“Don’t involve children in your dating life until you’re relatively sure the person is a long-term keeper,” says Dr. “I suggest single moms wait six to 12 months—that’s typically how long the ‘honeymoon phase’ lasts.” Holding off until then is a good way to minimize the risk of your child getting attached too soon.
“Parents don’t always realize that when you go through a breakup, your child goes through it, too,” Dr. Silva says you should also consider how involved your partner will be willing to be after meeting your child.
“The most appropriate time is when you have a solid commitment that he or she will help change diapers, and cheer your child on,” says Silvia.
Not to mention that in the rare and precious moments I do have to myself, it feels like a major risk to spend that time with someone I might never see again rather than catching up with friends, reading, zoning out to Netflix, or, you know, sleeping.
The men I’d normally take an interest in are often just starting their careers, still in undergrad, or staying out until 3AM every chance they get—whereas I’m living the opposite lifestyle, and as a party of two, not one. In spite of this barrage of challenges, I still have hope.
Stay focused on the kids.” And, as the saying goes, know how to pick and choose your battles.
“If you’re splitting your kids’ time between you, remember that what happens at your ex’s house is up to him or her, and what happens at your house is up to you, unless it’s a safety issue,” she says.
“When we’re young, we don’t have a ton of life experience,” says Dr. “Not all 20-something’s are that way, but it does take a while for women to figure out who we are as a person, and develop the strength to assert ourselves and make good boundaries and know who – and what – we want.” Bottom line: Figuring out who you are is something you owe yourself, and something that will help you find a more suitable partner in the future.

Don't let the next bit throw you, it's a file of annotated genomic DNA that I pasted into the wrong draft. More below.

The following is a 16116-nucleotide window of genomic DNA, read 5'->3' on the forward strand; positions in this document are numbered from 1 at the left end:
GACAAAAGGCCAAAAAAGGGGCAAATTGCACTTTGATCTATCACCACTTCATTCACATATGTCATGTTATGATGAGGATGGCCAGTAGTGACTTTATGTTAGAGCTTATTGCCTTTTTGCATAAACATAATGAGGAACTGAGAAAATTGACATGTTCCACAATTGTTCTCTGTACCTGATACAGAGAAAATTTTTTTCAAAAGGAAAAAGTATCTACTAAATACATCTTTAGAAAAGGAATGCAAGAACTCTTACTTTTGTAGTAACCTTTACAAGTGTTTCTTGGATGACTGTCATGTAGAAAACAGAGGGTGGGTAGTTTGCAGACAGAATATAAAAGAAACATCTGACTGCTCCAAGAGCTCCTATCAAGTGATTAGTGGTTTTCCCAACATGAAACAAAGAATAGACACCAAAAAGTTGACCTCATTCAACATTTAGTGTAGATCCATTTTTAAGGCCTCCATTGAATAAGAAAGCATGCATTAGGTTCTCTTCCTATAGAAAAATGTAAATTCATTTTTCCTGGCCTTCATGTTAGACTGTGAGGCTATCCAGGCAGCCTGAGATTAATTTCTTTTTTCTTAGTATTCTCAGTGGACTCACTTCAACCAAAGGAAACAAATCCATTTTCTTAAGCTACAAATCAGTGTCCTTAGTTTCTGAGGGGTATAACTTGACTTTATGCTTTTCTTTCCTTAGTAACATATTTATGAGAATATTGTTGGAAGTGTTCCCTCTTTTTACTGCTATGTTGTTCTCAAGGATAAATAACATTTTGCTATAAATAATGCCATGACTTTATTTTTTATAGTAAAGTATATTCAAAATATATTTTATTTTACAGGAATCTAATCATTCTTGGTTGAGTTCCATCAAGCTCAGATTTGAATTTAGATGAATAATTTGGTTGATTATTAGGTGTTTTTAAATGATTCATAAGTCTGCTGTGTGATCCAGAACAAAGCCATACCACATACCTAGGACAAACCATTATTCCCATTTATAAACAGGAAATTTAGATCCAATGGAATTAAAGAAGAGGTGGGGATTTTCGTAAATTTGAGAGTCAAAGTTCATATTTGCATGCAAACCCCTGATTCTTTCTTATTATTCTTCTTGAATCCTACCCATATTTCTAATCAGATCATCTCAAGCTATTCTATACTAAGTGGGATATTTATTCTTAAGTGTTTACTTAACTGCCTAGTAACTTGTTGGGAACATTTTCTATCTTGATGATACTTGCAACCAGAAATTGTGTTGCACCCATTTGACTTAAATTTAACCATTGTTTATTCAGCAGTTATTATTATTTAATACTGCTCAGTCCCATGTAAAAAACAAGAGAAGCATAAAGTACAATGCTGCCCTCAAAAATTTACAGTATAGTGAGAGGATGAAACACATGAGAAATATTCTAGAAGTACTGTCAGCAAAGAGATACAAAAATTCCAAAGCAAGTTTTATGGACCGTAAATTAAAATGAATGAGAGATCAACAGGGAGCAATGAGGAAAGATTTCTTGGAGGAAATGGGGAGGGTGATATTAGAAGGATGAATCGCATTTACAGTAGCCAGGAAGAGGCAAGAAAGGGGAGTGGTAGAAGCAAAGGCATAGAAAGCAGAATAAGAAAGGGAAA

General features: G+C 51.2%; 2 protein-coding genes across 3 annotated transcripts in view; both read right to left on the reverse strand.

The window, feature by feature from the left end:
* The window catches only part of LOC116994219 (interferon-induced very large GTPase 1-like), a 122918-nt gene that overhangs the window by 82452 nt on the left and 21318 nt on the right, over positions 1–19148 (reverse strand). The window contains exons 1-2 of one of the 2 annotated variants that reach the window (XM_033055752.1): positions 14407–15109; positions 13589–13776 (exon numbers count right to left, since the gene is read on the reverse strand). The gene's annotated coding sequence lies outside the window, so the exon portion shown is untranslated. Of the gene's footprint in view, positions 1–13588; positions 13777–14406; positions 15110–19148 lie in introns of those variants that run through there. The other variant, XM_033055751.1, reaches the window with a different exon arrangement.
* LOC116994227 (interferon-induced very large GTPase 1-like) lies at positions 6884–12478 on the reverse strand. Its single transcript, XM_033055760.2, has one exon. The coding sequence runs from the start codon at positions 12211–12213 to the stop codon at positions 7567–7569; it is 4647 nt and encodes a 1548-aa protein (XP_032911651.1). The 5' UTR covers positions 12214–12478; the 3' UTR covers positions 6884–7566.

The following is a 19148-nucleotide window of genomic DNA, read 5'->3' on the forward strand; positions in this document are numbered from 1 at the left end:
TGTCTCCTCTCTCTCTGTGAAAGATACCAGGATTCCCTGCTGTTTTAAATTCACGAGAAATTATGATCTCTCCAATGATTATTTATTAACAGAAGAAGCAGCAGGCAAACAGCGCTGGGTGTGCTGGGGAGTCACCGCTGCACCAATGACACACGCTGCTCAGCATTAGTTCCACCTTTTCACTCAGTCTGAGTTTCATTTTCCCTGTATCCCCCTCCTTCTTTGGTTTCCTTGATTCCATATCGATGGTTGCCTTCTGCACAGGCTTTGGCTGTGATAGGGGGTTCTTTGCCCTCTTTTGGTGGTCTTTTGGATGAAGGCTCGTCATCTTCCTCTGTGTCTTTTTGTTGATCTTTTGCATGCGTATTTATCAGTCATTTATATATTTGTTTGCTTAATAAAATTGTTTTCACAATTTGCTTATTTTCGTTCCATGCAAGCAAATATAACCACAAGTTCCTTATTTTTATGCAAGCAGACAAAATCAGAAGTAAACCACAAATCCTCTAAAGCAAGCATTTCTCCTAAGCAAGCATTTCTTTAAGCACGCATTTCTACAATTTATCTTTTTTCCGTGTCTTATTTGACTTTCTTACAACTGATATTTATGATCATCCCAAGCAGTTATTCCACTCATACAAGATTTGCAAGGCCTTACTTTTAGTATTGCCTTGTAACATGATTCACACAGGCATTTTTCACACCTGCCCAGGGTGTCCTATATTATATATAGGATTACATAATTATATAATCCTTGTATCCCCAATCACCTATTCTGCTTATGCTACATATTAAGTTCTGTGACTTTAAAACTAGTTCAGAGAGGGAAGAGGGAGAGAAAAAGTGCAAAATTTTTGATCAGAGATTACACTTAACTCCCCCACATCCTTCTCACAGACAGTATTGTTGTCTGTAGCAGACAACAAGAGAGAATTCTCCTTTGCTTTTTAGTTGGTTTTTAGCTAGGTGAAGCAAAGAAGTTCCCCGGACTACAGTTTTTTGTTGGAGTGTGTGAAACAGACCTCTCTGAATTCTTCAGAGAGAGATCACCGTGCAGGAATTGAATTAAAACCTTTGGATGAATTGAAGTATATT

It can be tempting to vent on Facebook about how stubborn an ex is being, or share how happy you are in if you’ve found a relationship with someone new.But Winter strongly feels that less pressure will be placed on you and your S. if you leave it off of social media—at least in the early stages.“Keep your blossoming relationship out of the eyes of ‘friends’ on social media,” she advises.“Well-meaning friends and family often can’t help but offer cautionary tales and unsolicited advice, projecting their own fears onto your new relationship,” she continues.“This can confuse you and add unnecessary tension with your mate.” Same goes for a spat with an ex (or your child’s father) on social media: “Don’t post anything negative on social media, since nothing good can come of it, especially now that you have a child to worry about.” says Dr. “Take the high road and let it go.” Knowing when to introduce a love interest to your child can be really tough, but when in doubt, wait it out.There are plenty, like me, who are blissfully lacking in life experience, have yet to reach the big 3-0, and spend more time swiping left on Tinder instead.